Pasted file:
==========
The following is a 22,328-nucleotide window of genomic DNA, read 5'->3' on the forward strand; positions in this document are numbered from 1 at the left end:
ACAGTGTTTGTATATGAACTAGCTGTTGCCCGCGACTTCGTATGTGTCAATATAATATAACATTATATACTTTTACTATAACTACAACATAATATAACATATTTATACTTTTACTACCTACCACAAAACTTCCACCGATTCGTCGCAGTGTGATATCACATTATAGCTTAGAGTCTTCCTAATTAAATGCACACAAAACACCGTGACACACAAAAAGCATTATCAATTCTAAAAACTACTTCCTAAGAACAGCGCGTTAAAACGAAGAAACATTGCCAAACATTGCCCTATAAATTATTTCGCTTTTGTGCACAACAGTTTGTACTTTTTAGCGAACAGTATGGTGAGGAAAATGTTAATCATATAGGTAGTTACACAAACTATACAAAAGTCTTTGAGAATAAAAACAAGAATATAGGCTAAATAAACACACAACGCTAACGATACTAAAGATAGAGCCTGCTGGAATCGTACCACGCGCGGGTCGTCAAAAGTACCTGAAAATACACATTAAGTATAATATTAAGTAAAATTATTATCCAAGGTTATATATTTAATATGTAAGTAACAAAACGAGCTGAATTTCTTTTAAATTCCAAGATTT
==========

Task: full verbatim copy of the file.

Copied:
The following is a 22,328-nucleotide window of genomic DNA, read 5'->3' on the forward strand; positions in this document are numbered from 1 at the left end:
ACAGTGTTTGTATATGAACTAGCTGTTGCCCGCGACTTCGTATGTGTCAATATAATATAACATTATATACTTTTACTATAACTACAACATAATATAACATATTTATACTTTTACTACCTACCACAAAACTTCCACCGATTCGTCGCAGTGTGATATCACATTATAGCTTAGAGTCTTCCTAATTAAATGCACACAAAACACCGTGACACACAAAAAGCATTATCAATTCTAAAAACTACTTCCTAAGAACAGCGCGTTAAAACGAAGAAACATTGCCAAACATTGCCCTATAAATTATTTCGCTTTTGTGCACAACAGTTTGTACTTTTTAGCGAACAGTATGGTGAGGAAAATGTTAATCATATAGGTAGTTACACAAACTATACAAAAGTCTTTGAGAATAAAAACAAGAATATAGGCTAAATAAACACACAACGCTAACGATACTAAAGATAGAGCCTGCTGGAATCGTACCACGCGCGGGTCGTCAAAAGTACCTGAAAATACACATTAAGTATAATATTAAGTAAAATTATTATCCAAGGTTATATATTTAATATGTAAGTAACAAAACGAGCTGAATTTCTTTTAAATTCCAAGATTT